Jalex Chang

2019.08.17

HTTP/3 and QUIC

Jalex Chang

- Backend Engineer @ Umbo Computer Vision

- Taiwan Data Engineering Association Member

- Golang Taiwan Member

Contact:

- jalex.cpc @ Gmail

- jalex.chang @ Facebook

- JalexChang @ GitHub

Agenda

  • Introduction
  • HTTP/3
  • QUIC
  • Discussion
  • Summary

References

[1] HTTP/3 explained, https://http3-explained.haxx.se/en/

[2] QUIC-GO, https://github.com/lucas-clemente/quic-go

[3] Draft-ietf-quic-http-22 (HTTP/3 draft-22), https://tools.ietf.org/html/draft-ietf-quic-http-22

[4] Draft-ietf-quic-transport-22 (QUIC draft-22), https://tools.ietf.org/html/draft-ietf-quic-transport-22

[5] RFC-8446 (TLS 1.3) , https://tools.ietf.org/html/rfc8446

Introduction

  • In this tech talk, we are going to introduce HTTP/3 and its underlying transport protocol - QUIC.
  • The topics we would cover in the talk:
    • Why do we need a new HTTP protocol?
    • Why do we need a new transport protocol?
    • What is QUIC?
    • How does QUIC work?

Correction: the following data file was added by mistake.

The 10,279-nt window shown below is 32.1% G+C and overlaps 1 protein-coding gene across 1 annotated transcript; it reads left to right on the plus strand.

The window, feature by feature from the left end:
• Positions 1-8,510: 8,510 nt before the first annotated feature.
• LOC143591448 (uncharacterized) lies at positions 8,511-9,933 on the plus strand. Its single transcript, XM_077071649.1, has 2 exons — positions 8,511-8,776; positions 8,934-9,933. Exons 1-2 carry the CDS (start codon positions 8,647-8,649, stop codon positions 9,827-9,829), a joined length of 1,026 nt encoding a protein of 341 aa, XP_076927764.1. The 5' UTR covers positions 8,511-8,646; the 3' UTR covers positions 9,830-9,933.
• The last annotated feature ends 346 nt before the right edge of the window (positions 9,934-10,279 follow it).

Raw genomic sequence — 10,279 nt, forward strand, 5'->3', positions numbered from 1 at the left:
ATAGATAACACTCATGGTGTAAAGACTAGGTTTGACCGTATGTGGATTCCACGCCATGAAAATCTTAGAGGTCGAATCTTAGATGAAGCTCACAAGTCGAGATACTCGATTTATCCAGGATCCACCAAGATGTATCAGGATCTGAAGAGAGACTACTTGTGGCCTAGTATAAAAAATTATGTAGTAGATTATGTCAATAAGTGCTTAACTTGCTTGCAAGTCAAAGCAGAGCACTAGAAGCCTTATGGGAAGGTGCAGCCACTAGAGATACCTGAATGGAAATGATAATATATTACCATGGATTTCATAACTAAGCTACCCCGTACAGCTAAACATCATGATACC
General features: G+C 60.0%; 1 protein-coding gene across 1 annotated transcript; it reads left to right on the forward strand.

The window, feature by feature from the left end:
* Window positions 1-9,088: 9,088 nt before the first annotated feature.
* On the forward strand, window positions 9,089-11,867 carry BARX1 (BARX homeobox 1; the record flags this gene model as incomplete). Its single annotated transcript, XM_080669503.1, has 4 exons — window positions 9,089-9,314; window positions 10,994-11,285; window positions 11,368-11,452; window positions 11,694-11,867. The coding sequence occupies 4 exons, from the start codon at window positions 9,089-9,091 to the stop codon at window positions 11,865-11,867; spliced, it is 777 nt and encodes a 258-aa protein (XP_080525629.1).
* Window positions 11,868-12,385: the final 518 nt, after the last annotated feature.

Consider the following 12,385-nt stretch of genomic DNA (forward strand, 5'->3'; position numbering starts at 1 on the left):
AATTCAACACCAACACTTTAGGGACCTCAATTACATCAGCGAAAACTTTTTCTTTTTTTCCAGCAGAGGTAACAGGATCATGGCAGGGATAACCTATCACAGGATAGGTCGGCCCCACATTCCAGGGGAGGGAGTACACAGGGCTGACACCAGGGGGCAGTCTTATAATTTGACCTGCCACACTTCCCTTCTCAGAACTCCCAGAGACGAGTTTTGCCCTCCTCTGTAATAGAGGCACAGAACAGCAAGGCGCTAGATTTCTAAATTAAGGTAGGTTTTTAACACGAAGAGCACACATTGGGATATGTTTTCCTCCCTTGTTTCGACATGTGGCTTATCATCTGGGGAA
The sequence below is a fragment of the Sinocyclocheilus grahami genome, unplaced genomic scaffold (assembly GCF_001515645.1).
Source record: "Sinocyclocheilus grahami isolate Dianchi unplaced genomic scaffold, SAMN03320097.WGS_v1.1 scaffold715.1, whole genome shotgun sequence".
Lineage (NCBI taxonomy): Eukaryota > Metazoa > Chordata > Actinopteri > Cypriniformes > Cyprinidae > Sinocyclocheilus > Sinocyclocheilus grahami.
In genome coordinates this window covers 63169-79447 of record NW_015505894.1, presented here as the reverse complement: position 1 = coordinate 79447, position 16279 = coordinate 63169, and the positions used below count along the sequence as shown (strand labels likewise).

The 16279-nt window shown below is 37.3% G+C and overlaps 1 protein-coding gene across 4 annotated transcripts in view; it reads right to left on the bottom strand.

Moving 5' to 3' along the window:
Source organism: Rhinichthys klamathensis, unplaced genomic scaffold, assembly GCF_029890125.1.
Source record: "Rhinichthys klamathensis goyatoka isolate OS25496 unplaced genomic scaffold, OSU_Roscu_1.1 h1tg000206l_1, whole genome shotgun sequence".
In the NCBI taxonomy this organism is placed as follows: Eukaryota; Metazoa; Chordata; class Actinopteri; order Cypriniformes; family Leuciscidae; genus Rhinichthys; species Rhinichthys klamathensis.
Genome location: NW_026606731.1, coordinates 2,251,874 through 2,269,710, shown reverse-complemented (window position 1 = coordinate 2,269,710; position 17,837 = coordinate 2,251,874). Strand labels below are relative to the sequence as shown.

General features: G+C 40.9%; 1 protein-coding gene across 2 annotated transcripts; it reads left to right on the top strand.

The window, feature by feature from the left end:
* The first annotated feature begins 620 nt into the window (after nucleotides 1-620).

• What is HTTP/3? 
    • HTTP/2 vs HTTP/3
    • Common concern/criticism of HTTP/3.

OSI Model

What is HTTP?

  • There are several HTTP versions have been published:
    • HTTP/1.1 (Jun. 1999)
    • HTTP/2 (May 2015)
    • HTTP/3 (Nov. 2018 -> Jul. 2019 -> TBD)

The Hypertext Transfer Protocol (HTTP) is an application protocol for distributed, collaborative, hypermedia information systems. HTTP is the foundation of data communication for the World Wide Web. - Wikipedia

What is the problem?

 

It is all about head-of-line blocking (HOL blocking).

HOL Blocking in HTTP/1.1

Application layer's HOL blocking.

HOL Blocking in HTTP/2

Transport layer's HOL blocking

  • With HTTP/2, browsers do parallel transfers over a single TCP connection.

  • Through stream multiplexing

    • HTTP/2 eliminates HOL blocking at the application layer

    • But HOL blocking still exists in the transport layer.